Campaign of targeted killings of peace committee members resumes following attack on student activist Malala Yousafzai.
Islamabad, Pakistan – A remote-controlled roadside bomb explosion targeting an anti-Taliban leader in the northern Pakistani Swat Valley has killed one man and wounded two others, police say.
The blast targeted the vehicle of Ahmed Zeb, a local leader opposed to the Taliban near the town of Malam Jabba, about 150km north of the capital Islamabad, on Monday.
Zeb’s father Mian Sher was killed in the attack, police said. His brother Muhammad and another companion were also wounded.
“The attack killed his father. [Ahmed Zeb] was not even in the vehicle. It was a remote controlled IED [improvised explosive device] planted on a remote rural road,” Akhtar Hayat Khan, the Swat Valley police chief, told Al Jazeera.
Pakistani Taliban fighters took partial control of the Swat Valley in 2007, the first territory outside of the country’s tribal districts where they were able to establish their rule.
They were defeated two years later after a series of military operations that have since been hailed as the blueprint for the Pakistani military’s continuing battle against the group.
Zeb is a member of the local Village Defence Committee (VDC), a network of councils created across the valley in the wake of those operations to establish and maintain government control in conjunction with local tribal elders.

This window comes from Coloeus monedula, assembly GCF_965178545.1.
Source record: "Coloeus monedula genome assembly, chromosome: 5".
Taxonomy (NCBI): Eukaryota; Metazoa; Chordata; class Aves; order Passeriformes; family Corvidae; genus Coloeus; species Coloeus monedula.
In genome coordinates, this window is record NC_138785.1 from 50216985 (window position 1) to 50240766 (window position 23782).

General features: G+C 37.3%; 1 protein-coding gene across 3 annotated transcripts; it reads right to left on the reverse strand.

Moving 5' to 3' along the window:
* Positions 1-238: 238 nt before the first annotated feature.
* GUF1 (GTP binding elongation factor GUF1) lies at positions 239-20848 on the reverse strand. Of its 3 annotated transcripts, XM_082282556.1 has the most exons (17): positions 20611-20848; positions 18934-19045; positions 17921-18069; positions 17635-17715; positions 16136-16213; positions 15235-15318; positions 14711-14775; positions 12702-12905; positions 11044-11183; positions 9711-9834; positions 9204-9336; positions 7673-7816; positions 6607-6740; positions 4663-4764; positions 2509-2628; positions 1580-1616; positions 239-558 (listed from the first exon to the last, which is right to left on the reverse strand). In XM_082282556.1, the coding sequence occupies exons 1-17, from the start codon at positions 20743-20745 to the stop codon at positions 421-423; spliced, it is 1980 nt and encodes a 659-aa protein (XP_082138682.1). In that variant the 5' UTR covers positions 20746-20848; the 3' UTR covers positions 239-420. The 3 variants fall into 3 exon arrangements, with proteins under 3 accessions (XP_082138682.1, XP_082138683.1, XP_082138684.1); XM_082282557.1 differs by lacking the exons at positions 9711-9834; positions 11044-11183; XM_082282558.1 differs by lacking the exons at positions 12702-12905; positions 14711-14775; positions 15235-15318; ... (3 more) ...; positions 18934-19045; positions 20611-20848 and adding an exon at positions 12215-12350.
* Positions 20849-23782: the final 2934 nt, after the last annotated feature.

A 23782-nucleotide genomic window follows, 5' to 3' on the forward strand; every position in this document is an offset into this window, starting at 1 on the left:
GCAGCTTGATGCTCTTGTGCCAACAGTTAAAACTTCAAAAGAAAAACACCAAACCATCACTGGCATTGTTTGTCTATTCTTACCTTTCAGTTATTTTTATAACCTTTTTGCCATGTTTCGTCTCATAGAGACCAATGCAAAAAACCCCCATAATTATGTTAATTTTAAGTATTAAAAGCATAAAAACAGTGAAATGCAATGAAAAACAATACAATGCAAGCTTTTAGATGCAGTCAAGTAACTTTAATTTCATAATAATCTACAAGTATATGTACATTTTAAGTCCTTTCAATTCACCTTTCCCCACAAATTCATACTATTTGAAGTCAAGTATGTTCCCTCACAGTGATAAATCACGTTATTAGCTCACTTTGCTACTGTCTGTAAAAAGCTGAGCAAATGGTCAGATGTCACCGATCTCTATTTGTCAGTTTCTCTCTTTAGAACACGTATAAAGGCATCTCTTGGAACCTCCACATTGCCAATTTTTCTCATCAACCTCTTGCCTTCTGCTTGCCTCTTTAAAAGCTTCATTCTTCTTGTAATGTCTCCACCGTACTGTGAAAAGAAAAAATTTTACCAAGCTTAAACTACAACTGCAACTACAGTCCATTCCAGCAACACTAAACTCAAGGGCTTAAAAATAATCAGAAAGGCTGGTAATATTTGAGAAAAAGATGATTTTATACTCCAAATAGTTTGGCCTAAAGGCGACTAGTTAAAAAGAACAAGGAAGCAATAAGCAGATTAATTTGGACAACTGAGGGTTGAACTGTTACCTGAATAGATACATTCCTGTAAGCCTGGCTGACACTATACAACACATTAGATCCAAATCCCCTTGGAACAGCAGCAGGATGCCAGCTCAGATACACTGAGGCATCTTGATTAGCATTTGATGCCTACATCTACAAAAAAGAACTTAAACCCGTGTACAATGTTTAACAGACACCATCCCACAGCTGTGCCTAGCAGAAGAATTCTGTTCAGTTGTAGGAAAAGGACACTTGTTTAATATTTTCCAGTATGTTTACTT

Anti-Taliban leaders have often been targeted by the Pakistani Taliban in revenge attacks that have continued long after their defeat.
In 2012, gunmen attempted to kill then 14-year-old student Malala Yousafzai, who had often written against the brutality of their rule, in one such attack.
Monday’s attack, however, is the first such assassination attempt in more than 15 months, said Khan.
“Obviously it is a serious incident and we are working on this,” he said.
Many VDC leaders such as Zeb, particularly those facing repeated threats, are accorded police protection. Not all, however, can be given such protection, given that there were scores of such committees, said Khan.
“Some of them are still getting police protection […] as per agreed lists with the councils,” he said. “Given the number of VDCs, if we provide protection to every VDC member then the police in Swat would only be doing one job: protecting them.”
Ahmed Zeb was not one of those currently assigned police bodyguards.
Asad Hashim is Al Jazeera’s Web Correspondent in Pakistan. He tweets @AsadHashim.